what i like best: i don’t know.. accessibility, crystal clear explanations.. and it’s pretty good for me, proved by the fact that it survived in my feeds for so long, so i have nothing to propose “to make it better”

  • Alex says:

    Alexander Davenport – I currently work as an RA in London in Cancer Immunology.
    I have been reading microbiology bytes on and off for several years (I cant remember how long it has been going on for but atleast since 2005/6 may even be 2004 when I started university)
    I read MB approx once every week but it depends on work load, sometimes more times a week sometimes less.
    I read the blogs on the website itself but I have my twitter account following it so that I know when a new post is up. I also have it linked in to my google reader account but I dont use this as much.
    Honestly I think MB is doing great and works well as it is. I wouldnt want to change it. Although I have migrated to cancer Immunology I still prefer viral immunology and defence against infectious diseases and so I like to keep up to date with such things. I intend to move back into the field either once I have a PhD or by obtaining one in the same field.

    What I also like about MB and in fact Dr Cann himself is that he is never afraid to use a new medium to reach as many people as possible. I really liked the idea of the podcasts and if I think about it, MB was the first blog I ever read. Keep it up and thank you!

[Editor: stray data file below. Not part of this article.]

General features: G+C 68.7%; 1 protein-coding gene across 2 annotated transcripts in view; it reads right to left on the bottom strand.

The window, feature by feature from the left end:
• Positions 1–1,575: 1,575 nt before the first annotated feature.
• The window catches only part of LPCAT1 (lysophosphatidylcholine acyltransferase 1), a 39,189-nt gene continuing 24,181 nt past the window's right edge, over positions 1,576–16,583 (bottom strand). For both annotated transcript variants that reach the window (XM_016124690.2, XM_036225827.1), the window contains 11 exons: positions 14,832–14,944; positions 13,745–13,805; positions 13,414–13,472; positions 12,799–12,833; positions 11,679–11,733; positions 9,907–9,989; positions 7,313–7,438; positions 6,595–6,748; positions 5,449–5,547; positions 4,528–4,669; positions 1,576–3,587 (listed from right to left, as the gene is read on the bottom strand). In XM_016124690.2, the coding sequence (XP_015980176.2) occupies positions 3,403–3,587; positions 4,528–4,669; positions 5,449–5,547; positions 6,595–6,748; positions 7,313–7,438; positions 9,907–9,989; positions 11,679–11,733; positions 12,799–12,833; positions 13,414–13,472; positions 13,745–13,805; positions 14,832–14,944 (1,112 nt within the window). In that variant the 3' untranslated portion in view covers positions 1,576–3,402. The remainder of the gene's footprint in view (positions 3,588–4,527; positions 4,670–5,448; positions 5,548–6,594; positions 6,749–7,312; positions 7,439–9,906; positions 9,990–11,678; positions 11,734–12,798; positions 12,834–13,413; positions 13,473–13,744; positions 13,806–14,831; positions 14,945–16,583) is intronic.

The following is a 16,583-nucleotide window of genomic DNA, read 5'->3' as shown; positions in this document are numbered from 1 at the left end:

• AJCann says:

      Hi Alex, good to hear from you. It’s always nice when former students pop up and are doing well, so I’m pleased you’re still reading :-)

  • Julie says:

    I’m so glad you asked. I’ve been meaning to tell you how useful your site is. I am a biology professor at a community college (2yr undergrad) in Texas. I have been using your podcasts and blogs in my medical microbiology class for 4 or 5 years now. I use the RSS feed option, file all of the entries, and go through them at the begining of semesters. I use our course website to make links to episodes I want students to view — either as enrichment of lecture material, or sometimes instead of lecture. Your old 2 or 3 part podcasts on fungi is essentially my lecture, so I let them listen to you for a change and we spend more time in lab that week.
    Because my class is a survey course for health science students, I mostly use the episodes that don’t go too deep into biochem and genetics. But for myself, the more specific ones are a painless way to keep current in areas outside my expertise.
    Thanks again, this is valuable resource!!

    • AJCann says:

      Thanks Julie, I’m very pleased it’s useful for you. Let me know if there’s any changes I could make which would make it better. Do your students refer to the original research papers I link to?

  • Marina says:

    Hi, I actually just stumbled unto your website while researching Gram stains for my laboratory course in Pharmacy school. I was interested to see more on what this site had, and it turns out there’s a lot more to it! I am interested in the topics you discuss since I am currently taking an Infectious Disease course, so it’s making me realize how relevant the course is to the real world. Keep updating the public on new innovative research, it is really useful! Also, you should put your name on every page linking to specific topics (I noticed it wasn’t on the Gram stain page).
    Thank you!